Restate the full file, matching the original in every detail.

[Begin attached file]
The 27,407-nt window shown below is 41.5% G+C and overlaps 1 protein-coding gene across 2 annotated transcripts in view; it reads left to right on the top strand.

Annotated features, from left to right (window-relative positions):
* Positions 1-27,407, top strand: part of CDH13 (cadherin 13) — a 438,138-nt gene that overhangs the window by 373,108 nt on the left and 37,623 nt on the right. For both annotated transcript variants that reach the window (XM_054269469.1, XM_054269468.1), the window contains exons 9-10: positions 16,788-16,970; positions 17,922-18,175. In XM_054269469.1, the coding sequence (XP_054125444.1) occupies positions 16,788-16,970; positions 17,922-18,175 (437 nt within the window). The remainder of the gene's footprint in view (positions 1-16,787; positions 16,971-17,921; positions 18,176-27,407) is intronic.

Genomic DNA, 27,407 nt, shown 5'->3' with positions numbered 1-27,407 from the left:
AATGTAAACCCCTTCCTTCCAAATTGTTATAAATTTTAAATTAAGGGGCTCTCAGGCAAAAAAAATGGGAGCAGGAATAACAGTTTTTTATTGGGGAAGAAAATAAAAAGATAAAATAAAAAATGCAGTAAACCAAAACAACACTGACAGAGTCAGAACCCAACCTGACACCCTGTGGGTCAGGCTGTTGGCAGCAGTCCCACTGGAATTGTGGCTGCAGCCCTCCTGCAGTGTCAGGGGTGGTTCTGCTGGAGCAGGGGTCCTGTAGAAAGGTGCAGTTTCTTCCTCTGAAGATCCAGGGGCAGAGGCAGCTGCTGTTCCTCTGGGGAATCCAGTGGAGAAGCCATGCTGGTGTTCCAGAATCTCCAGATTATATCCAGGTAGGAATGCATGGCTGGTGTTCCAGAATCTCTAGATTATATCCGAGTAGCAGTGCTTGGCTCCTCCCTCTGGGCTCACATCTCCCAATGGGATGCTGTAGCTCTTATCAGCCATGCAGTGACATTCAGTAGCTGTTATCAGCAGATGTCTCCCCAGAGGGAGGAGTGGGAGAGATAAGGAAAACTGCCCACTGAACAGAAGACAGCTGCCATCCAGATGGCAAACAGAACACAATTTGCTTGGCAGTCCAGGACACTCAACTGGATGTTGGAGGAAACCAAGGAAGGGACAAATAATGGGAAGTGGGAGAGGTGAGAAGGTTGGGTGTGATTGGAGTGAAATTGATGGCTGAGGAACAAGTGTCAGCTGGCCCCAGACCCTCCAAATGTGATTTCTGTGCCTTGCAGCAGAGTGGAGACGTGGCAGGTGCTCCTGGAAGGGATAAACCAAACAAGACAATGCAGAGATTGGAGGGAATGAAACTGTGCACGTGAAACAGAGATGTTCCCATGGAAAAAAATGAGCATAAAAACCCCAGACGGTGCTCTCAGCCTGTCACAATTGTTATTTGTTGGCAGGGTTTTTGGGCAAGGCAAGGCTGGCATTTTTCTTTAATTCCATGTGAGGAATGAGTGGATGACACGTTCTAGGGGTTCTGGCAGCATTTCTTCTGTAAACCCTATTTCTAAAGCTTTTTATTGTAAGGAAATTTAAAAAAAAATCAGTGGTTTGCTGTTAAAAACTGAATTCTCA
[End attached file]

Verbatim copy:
The 27,407-nt window shown below is 41.5% G+C and overlaps 1 protein-coding gene across 2 annotated transcripts in view; it reads left to right on the top strand.

Annotated features, from left to right (window-relative positions):
* Positions 1-27,407, top strand: part of CDH13 (cadherin 13) — a 438,138-nt gene that overhangs the window by 373,108 nt on the left and 37,623 nt on the right. For both annotated transcript variants that reach the window (XM_054269469.1, XM_054269468.1), the window contains exons 9-10: positions 16,788-16,970; positions 17,922-18,175. In XM_054269469.1, the coding sequence (XP_054125444.1) occupies positions 16,788-16,970; positions 17,922-18,175 (437 nt within the window). The remainder of the gene's footprint in view (positions 1-16,787; positions 16,971-17,921; positions 18,176-27,407) is intronic.

Genomic DNA, 27,407 nt, shown 5'->3' with positions numbered 1-27,407 from the left:
AATGTAAACCCCTTCCTTCCAAATTGTTATAAATTTTAAATTAAGGGGCTCTCAGGCAAAAAAAATGGGAGCAGGAATAACAGTTTTTTATTGGGGAAGAAAATAAAAAGATAAAATAAAAAATGCAGTAAACCAAAACAACACTGACAGAGTCAGAACCCAACCTGACACCCTGTGGGTCAGGCTGTTGGCAGCAGTCCCACTGGAATTGTGGCTGCAGCCCTCCTGCAGTGTCAGGGGTGGTTCTGCTGGAGCAGGGGTCCTGTAGAAAGGTGCAGTTTCTTCCTCTGAAGATCCAGGGGCAGAGGCAGCTGCTGTTCCTCTGGGGAATCCAGTGGAGAAGCCATGCTGGTGTTCCAGAATCTCCAGATTATATCCAGGTAGGAATGCATGGCTGGTGTTCCAGAATCTCTAGATTATATCCGAGTAGCAGTGCTTGGCTCCTCCCTCTGGGCTCACATCTCCCAATGGGATGCTGTAGCTCTTATCAGCCATGCAGTGACATTCAGTAGCTGTTATCAGCAGATGTCTCCCCAGAGGGAGGAGTGGGAGAGATAAGGAAAACTGCCCACTGAACAGAAGACAGCTGCCATCCAGATGGCAAACAGAACACAATTTGCTTGGCAGTCCAGGACACTCAACTGGATGTTGGAGGAAACCAAGGAAGGGACAAATAATGGGAAGTGGGAGAGGTGAGAAGGTTGGGTGTGATTGGAGTGAAATTGATGGCTGAGGAACAAGTGTCAGCTGGCCCCAGACCCTCCAAATGTGATTTCTGTGCCTTGCAGCAGAGTGGAGACGTGGCAGGTGCTCCTGGAAGGGATAAACCAAACAAGACAATGCAGAGATTGGAGGGAATGAAACTGTGCACGTGAAACAGAGATGTTCCCATGGAAAAAAATGAGCATAAAAACCCCAGACGGTGCTCTCAGCCTGTCACAATTGTTATTTGTTGGCAGGGTTTTTGGGCAAGGCAAGGCTGGCATTTTTCTTTAATTCCATGTGAGGAATGAGTGGATGACACGTTCTAGGGGTTCTGGCAGCATTTCTTCTGTAAACCCTATTTCTAAAGCTTTTTATTGTAAGGAAATTTAAAAAAAAATCAGTGGTTTGCTGTTAAAAACTGAATTCTCA